Daily Archives: August 3, 2010

CNS: Vatican condemns use of embryonic stem cells in tests on humans

The Vatican condemned the recent decision by U.S. regulators to begin using embryonic stem cells in clinical tests on human patients.

The destruction of human embryos involved in such research amounts to “the sacrifice of human beings” and is to be condemned, said the president emeritus of the Pontifical Academy for Life, Bishop Elio Sgreccia.

The U.S. Food and Drug Administration gave final approval for a clinical trial of embryonic stem cells as a treatment for patients with spinal-cord injuries, making the United States the first country to allow the testing of such cells on human beings.

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Posted in * Culture-Watch, * Religion News & Commentary, Life Ethics, Other Churches, Pope Benedict XVI, Religion & Culture, Roman Catholic, Science & Technology

Stimulus Money Helps Congregations Save God's Creation

Students of the Old Testament know that it says God created the heavens and earth. There’s a new program in Georgia that helps religious organizations take care of them both by using government stimulus money.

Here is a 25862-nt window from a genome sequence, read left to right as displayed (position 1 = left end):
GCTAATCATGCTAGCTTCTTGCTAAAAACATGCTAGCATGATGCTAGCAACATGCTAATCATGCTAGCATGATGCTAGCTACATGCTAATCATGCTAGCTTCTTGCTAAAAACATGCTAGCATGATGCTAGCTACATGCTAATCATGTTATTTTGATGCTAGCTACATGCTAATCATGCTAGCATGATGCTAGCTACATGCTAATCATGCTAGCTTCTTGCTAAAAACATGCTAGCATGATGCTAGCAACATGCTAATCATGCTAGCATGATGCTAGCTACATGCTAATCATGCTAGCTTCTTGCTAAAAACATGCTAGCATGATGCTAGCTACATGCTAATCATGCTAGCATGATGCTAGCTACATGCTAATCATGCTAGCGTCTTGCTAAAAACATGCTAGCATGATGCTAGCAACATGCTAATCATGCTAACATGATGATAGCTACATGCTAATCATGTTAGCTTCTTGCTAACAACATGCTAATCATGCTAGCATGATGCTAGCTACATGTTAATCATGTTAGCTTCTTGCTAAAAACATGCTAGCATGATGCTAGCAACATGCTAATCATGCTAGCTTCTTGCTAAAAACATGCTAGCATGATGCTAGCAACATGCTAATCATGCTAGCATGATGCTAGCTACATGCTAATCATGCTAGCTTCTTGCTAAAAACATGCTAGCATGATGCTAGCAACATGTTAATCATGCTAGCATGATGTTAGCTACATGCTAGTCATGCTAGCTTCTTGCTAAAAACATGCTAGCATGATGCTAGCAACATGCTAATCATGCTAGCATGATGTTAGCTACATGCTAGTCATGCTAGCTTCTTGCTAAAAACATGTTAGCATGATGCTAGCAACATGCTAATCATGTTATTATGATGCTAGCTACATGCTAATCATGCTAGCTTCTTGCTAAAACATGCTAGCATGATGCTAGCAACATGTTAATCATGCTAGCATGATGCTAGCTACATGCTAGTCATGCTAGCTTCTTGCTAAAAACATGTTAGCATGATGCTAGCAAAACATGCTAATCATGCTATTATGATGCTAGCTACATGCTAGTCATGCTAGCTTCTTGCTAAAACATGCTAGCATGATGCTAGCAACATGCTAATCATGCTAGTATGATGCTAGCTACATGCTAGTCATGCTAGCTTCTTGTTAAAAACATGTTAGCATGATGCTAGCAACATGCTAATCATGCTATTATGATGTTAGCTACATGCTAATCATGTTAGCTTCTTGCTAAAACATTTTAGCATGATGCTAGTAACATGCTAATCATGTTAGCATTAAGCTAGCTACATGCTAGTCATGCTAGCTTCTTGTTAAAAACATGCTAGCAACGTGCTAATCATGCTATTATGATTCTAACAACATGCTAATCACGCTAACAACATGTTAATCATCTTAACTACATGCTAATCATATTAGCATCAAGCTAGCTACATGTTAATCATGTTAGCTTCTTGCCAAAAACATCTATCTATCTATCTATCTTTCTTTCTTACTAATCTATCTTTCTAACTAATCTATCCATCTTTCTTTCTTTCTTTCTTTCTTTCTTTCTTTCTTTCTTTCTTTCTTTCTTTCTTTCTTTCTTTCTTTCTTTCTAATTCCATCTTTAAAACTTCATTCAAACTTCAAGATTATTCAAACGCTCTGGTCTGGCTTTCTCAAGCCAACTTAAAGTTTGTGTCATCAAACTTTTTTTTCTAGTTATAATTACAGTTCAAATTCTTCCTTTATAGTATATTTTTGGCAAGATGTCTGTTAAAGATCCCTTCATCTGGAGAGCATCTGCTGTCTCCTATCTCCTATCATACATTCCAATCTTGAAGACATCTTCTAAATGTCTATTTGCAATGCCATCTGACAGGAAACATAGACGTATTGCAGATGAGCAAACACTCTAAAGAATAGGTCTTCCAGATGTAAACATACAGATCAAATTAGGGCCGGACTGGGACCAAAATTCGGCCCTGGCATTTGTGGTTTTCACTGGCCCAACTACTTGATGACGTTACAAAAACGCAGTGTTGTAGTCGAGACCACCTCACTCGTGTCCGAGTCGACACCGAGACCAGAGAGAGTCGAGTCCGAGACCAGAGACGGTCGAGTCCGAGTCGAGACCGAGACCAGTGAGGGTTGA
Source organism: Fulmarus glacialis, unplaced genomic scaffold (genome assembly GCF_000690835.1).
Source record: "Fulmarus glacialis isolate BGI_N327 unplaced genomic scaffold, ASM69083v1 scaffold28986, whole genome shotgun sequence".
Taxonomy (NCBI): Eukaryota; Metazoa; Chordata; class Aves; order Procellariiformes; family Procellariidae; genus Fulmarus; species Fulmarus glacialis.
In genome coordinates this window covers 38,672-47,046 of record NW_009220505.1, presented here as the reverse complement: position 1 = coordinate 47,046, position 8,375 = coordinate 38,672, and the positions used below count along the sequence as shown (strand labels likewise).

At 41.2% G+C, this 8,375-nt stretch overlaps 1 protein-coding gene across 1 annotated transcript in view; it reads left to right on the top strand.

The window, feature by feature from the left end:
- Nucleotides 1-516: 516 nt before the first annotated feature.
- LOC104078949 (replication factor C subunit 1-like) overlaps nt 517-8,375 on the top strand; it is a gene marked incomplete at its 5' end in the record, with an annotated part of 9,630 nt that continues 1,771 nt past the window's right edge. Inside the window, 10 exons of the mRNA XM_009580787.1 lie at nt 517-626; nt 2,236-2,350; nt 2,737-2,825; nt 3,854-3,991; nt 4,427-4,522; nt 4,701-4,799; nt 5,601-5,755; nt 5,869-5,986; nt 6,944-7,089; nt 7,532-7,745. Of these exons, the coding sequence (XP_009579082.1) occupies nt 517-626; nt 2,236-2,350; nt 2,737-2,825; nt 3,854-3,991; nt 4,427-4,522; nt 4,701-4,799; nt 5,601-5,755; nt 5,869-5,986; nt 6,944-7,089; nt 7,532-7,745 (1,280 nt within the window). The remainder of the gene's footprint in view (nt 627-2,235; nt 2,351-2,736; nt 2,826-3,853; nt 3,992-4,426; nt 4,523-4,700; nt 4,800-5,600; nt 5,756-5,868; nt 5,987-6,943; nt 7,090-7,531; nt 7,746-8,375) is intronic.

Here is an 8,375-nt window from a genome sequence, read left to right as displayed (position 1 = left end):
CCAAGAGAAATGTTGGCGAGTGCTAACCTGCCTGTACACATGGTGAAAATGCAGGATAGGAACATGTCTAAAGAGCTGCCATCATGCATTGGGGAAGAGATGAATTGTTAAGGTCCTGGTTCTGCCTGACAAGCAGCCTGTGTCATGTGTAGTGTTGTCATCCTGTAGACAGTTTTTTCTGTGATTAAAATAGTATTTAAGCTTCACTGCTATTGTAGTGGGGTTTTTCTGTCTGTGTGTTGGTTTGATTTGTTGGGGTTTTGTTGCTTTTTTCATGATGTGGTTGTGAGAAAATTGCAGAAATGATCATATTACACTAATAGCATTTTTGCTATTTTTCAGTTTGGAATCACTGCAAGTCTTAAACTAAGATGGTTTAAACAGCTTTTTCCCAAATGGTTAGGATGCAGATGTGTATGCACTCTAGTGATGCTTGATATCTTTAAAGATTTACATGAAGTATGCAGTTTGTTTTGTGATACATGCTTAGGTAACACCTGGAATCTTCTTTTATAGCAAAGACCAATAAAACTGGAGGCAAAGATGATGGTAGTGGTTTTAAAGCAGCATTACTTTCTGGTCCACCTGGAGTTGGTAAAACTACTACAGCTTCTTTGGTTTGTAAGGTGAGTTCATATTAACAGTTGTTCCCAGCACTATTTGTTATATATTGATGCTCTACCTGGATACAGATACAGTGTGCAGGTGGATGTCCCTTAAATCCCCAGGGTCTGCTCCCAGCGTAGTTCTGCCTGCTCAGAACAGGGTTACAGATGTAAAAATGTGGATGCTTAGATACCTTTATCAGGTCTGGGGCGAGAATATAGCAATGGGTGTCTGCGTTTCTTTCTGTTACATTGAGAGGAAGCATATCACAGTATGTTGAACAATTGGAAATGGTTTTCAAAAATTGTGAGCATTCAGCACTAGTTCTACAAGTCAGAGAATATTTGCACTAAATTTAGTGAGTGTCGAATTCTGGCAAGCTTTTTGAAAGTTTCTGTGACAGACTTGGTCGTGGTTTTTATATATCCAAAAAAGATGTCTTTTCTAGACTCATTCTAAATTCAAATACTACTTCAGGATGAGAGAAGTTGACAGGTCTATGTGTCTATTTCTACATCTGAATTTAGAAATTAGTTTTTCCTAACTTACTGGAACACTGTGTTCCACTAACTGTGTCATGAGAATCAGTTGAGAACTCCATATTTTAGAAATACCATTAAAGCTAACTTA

Some 400 congregations in Georgia of all faiths have signed on to the Power Wise program.

Whenever congregations meet, the members are challenged to help others, to improve the world around them. For one group in Georgia the light went on — so to speak.

“We are not an environmental organization,” said Alexis Chase, executive director of Georgia Interfaith Power and Light. “We are a faith-based organization. So, we talk about why as people of faith what our religious, historical traditions say about why we should care about creation and what God has created.”

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Posted in * Culture-Watch, * Economics, Politics, Energy, Natural Resources, Religion & Culture

Peter Berger–Pentecostalism ”“ Protestant Ethic or Cargo Cult?